How the Federal Budget Process Works — and What Happens When It Doesn’t
With Congress expected to approve a stopgap funding bill before October 1 to keep the government running for the next few months, this is an appropriate time to review how the federal budget process is supposed to work. Our newly updated backgrounder does just that, describing the laws and procedures under which Congress decides how much money to spend each year, what to spend it on, and how to raise the money to pay for that spending.
More specifically, our backgrounder explains:
the President’s annual budget request, which is supposed to kick off the budget process;
the congressional budget resolution — how it is developed, what it contains, and what happens if there is no budget resolution;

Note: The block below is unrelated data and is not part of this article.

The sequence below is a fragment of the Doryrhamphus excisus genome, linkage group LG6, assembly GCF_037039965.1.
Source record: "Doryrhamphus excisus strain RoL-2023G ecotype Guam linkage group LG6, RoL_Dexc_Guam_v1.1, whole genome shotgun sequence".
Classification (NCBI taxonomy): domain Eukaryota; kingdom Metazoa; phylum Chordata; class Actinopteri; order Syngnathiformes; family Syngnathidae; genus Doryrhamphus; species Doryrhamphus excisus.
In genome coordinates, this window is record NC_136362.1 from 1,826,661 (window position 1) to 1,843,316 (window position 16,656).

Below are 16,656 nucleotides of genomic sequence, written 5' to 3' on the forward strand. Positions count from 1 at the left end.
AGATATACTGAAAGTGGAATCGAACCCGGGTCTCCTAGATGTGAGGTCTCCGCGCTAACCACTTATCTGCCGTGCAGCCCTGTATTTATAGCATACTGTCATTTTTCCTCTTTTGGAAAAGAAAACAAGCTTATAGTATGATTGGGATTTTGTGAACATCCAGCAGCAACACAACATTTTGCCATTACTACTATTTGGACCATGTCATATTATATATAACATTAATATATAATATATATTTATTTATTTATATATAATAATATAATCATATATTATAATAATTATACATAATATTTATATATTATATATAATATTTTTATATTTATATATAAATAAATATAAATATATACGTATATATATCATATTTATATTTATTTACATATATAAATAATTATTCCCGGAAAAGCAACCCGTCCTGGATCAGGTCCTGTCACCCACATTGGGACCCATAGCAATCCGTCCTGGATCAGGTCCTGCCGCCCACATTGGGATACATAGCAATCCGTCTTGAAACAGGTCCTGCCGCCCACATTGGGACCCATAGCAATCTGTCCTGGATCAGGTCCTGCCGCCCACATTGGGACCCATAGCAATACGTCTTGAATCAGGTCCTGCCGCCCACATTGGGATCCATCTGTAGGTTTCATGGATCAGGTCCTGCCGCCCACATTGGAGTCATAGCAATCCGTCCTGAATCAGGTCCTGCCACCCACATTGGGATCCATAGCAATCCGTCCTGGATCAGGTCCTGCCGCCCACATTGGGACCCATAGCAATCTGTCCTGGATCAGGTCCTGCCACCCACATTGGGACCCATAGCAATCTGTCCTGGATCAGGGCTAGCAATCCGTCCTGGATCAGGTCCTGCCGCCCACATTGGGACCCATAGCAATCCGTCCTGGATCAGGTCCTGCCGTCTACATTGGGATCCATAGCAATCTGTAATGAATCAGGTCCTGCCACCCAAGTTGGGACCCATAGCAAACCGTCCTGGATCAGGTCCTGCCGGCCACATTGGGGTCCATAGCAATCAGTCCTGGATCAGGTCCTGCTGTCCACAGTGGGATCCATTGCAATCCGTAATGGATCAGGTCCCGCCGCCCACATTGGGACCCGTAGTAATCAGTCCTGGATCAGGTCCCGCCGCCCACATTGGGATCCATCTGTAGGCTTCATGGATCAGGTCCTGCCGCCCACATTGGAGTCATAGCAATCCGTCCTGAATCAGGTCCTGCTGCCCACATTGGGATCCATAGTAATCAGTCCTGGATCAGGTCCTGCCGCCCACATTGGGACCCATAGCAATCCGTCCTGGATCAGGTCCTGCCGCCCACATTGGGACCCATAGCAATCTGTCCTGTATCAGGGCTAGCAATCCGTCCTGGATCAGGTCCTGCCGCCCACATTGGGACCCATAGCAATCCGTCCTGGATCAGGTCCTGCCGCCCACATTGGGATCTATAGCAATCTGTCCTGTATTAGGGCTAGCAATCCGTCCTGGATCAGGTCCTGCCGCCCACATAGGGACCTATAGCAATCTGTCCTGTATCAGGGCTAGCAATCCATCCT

how the terms of the budget resolution are enforced in the House and Senate;
budget “reconciliation,” an optional procedure used in some years to facilitate the passage of legislation amending tax or entitlement law; and
statutory deficit-control measures — spending caps, pay-as-you-go requirements, and sequestration.
It also explains the differences between discretionary and mandatory programs and between budget authority and outlays, as well as other concepts that aren’t widely known but are critical to understanding the budget process.
Noting that in recent years the budget process hasn’t always worked as envisioned, our backgrounder describes what happens if, for example, Congress fails to complete a budget resolution or to pass appropriations bills before the October 1 start of the fiscal year.